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  • Question

    Can a Capabilites Development Document (CDD) contain the intent for final disposition and disposal of a system, or is that area totally a materiel developer responsibility?


    Answer

    Short answer:

    No, there is no specific requirement in the CJCSI 3170.01H or the recently released JCIDS Manual, 19 Jan 2012) that directs provision of intent for final disposition and disposal of a materiel solution.  Although broad disposal information could be included in the CDD or CPD as it relates to capability needs or program affordability, it would require precise parameters that are authoritative, measurable, and testable.  Alternatively, clarifying information could be made a part of the "DOTmLPF-P Considerations" paragraph of either document if germane to describing, at an appropriate level of detail, the key logistics criteria, such as system reliability, maintainability, transportability, and supportability that will help minimize the system’s logistics footprint, enhance mobility, and reduce total ownership cost. While this may be possible in some circumstances, materiel disposal ultimately falls under the total lifecycle management responsibility of the program manager, per DoDI 5000.02, and clearly spelled out in program life cycle support documents such as the Life Cycle Sustainment Plan (and Annexed System Disposal Plan), the Program Environmental, Safety and Occupational Health Evaluation, etc. in compliance with all statutory or regulatory policy to include the Defense Materiel Disposition Manual, DoD 4160.21-M.  Any changes to planned development, production, sustainment, and disposal considerations can have far-reaching impacts from placement of the system into operational service through the planned end of service life and should be approved by the Program Manager beforehand to ensure resources are programmed and planned for accordingly.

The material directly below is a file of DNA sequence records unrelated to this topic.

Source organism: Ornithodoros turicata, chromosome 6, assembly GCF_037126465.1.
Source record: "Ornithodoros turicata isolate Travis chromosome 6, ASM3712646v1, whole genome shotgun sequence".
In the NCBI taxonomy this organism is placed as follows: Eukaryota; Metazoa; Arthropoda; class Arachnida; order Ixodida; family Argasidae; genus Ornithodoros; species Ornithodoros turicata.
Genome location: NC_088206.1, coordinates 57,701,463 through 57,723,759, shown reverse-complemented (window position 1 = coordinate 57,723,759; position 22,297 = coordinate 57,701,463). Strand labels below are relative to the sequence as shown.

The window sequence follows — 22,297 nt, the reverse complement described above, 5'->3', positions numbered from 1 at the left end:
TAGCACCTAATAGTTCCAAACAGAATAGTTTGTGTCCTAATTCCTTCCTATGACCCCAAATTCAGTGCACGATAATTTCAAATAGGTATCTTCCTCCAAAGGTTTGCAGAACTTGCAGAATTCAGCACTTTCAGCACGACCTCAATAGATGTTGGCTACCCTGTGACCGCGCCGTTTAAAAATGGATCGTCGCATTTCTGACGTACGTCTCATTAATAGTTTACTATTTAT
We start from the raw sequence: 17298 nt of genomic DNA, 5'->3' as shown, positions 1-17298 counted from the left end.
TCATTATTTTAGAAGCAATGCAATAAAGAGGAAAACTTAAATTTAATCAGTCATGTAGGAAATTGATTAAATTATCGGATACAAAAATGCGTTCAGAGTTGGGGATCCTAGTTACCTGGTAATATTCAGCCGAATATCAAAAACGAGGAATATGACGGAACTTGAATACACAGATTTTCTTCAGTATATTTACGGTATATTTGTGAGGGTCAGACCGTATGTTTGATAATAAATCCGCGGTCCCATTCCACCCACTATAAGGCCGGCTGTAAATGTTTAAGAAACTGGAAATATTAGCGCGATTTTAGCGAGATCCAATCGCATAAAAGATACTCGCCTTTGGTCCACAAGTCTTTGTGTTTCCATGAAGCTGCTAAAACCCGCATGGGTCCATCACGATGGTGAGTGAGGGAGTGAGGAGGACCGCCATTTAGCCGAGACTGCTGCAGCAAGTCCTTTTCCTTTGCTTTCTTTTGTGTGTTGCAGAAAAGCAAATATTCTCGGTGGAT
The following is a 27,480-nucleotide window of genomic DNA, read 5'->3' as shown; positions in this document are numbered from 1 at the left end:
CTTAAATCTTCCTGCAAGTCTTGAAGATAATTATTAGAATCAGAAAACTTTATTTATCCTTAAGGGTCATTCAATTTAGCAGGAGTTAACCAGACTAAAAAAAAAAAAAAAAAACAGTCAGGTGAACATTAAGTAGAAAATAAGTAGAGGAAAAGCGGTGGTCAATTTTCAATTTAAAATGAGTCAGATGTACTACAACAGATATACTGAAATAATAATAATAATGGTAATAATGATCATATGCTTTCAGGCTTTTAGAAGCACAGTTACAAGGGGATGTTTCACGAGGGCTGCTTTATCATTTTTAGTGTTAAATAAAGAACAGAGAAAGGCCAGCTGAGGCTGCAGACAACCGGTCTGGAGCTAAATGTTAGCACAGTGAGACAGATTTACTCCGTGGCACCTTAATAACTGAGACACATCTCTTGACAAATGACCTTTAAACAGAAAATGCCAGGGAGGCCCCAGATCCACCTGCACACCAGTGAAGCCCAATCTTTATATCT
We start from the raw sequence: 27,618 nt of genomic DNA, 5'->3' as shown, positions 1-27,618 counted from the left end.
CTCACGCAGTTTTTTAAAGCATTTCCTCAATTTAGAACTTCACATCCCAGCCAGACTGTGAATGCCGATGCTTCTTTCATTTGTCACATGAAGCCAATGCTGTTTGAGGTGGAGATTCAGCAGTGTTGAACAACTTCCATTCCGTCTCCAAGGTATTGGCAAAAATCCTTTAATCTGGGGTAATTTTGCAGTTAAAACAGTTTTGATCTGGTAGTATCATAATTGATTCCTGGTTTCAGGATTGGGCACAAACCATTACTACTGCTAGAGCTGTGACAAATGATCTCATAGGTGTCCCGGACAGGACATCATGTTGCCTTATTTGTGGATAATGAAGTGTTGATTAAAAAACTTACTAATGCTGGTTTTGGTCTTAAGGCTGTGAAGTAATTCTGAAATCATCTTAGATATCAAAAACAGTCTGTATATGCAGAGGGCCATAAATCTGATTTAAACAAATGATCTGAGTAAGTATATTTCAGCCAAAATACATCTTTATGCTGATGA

Long answer

    There is no specific requirement in the Joint Capabilities Integration and Development System Instruction, CJCSI 3170.01H or the recently released Manual for the Operation of the Joint Capabilities Integration and Development System (JCIDS Manual, 19 Jan 2012) that directs provision of intent for final disposition and disposal of a materiel solution as this may prove very difficult to communicate in an authoritative, measurable, and testable method before a system has been developed. 

    The Capability Development Document (CDD) or Capability Production Document (CPD) define authoritative, measurable, and testable parameters across one or more increments of a materiel capability solution, by setting Key Performance Parameters (KPPs), Key Supporting Attributes (KSAs), and additional performance attributes necessary for the acquisition community to design and propose systems and to establish programmatic baselines. 

    Although broad disposal information could be included in the CDD or CPD as it relates to capability needs or program affordability, it would require precise parameters that are authoritative, measurable, and testable.  Alternatively, clarifying information could be made a part of the "DOTmLPF-P Considerations" paragraph of either document if germane to describing, at an appropriate level of detail, the key logistics criteria, such as system reliability, maintainability, transportability, and supportability that will help minimize the system’s logistics footprint, enhance mobility, and reduce total ownership cost. 

    Materiel disposal information ultimately falls under the total lifecycle management responsibility of the program manager, under DoDI 5000.02, and clearly spelled out in the program life cycle support documents such as the Life Cycle Sustainment Plan (and Annexed System Disposal Plan), the Program Environmental, Safety and Occupational Health Evaluation, etc. in compliance with all statutory or regulatory policy to include the Defense Materiel Disposition Manual, DoD 4160.21-M.

    In either case, any changes to planned development, production, sustainment, and disposal considerations can have far-reaching impacts from placement of the system into operational service through the planned end of service life including, but not limited to:  program affordability issues, a program’s inability to achieve the O&S KSA for the planned lifecycle timeframes, breaches of the Acquisition Program Baseline, etc. should be approved by the Program Manager beforehand to ensure resources are programmed and planned for accordingly.

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